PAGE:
In any case, the distinction that he sees between theory and action is rather false, and the grand theorising that he has in mind is again a product of a life of leisure. Furthermore, the Blacks do have a superb theorist in the person of Cleaver whose account of the “Primeval Mitosis” makes this evident; this theorising is the product of enforced leisure behind the bars of San Quentin!
The diatribe against intellectuals for not “bearing the cross” through the slippery paths of Harlem is warranted, he thinks, by their failure to concentrate on relevant goals and for allowing their organisations not only to be dominated by Michel’s “iron law of oligarchy ” but also by a kind of iron law of Jewry. In fact he stresses the irrelevancy of the Jew initiated Communist movement for the Black struggle. Like Fanon ‘s famous plea which begs us to “forget Europe”, Cruse asks us to do likewise. But not quite. While Fanon condemns both European Communism and European Capitalism alike and calls for a totally autonomous Third World, Cruse opts for European Capitalism as the means to achieve ghetto integration and ghetto self-sufficiency. Credit goes to Cruse however, for arguing that “no social movement of a protest kind in Harlem can be successful or have any positive meaning unless it is at one and the same time a political, economic and cultural movements.”
This is supported by the evidence presented in Hamilton’s and Carmichael’s book on “Black Power” which argues that in order to avoid economic sanctions a protest group must have an independent “means of existence“.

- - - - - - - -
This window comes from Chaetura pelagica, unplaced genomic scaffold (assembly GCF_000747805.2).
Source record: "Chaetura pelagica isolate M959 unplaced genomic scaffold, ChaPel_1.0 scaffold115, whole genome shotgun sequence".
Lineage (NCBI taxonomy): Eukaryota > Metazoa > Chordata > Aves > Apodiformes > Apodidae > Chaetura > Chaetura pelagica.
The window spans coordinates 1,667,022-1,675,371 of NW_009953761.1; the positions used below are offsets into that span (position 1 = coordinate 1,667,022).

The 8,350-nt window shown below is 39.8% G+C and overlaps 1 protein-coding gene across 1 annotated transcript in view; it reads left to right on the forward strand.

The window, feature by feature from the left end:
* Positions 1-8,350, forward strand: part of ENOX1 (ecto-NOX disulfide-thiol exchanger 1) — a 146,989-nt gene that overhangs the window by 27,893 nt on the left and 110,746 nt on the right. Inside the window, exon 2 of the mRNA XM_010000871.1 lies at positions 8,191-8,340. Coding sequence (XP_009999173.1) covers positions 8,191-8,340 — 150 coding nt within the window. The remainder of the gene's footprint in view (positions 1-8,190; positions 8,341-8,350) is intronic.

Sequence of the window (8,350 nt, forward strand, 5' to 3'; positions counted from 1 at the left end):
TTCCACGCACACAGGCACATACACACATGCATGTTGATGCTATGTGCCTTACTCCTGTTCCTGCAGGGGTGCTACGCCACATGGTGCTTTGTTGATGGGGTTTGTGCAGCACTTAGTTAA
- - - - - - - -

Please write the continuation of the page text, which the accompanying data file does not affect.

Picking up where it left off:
While Cruse denounces Blacks for any pathological hatred of Whites since that displays a sign of weakness, he displays the self-same contempt for West Indians and Jews. Not only this, he does not admit that the doctrines of Garvey, or of the Communists, could be functional independently of his own personal idiosyncracies against these doctrinaires. He was zealous in pointing to the weakness and intragroup rivalries amongst the rank of the West Indians and, again and again reiterates Garvey as “the supreme Negro Jamaican Jackass”. He sees the “West Indian Psychology” as something real and regards this as posing problems when West Indians try to operate in the American context. He then attempts to explain their apparent radicalism within the American context.
“West Indians arc essentially conservatives fashioned in the British mould ”
“The British West Indies offered no fertile ground or local encouragement for open revolutionary activity against British colonial rule.”
“Once in the United States, the West Indian revolutionary had to adopt a philosophy created nor by him, but by European Whites. Like W. A. Domingo, the West Indian rook European Marxism as his ‘very’ own.
Many of these assertions are factually incorrect. His assumption that West Indians are never very revolutionary in the West Indies stems from his “Aristocratic” perspective. By focusing on the intellectuals progress he overlooked the dynamic struggles of West Indian masses to break the shackles imposed by the European mercantilist system. In modern slavery historiography this fact is well known and is given prominent place in the classic Comparative studies of Tannenbaum, Franklin Frazer and Stanley Elkins. They have showed that as a result of the nature of the slavery systems in Iberian areas the slaves under such systems were much more prone to rebellion because of the less dehumanising and non-paralysing conditions there. As regards the British West Indies, the theory would at least imply that West Indians of this type are no more docile than Americans. For every Nat Turner produced by America there has been two Toussaint Le Overtures produced by the West Indies. Cruse mentions the “political apathy of West Indians at home” but the intensity of both the ethnic tensions m Guyana and of the Party Competition in Jamaica negates this nebulous claim. His central argument that the “British West Indies offered no fertile ground or local encouragement for open revolutionary activity against British colonial rule” is refuted to be the best possible index of revolutionary activity -the number of revolutions!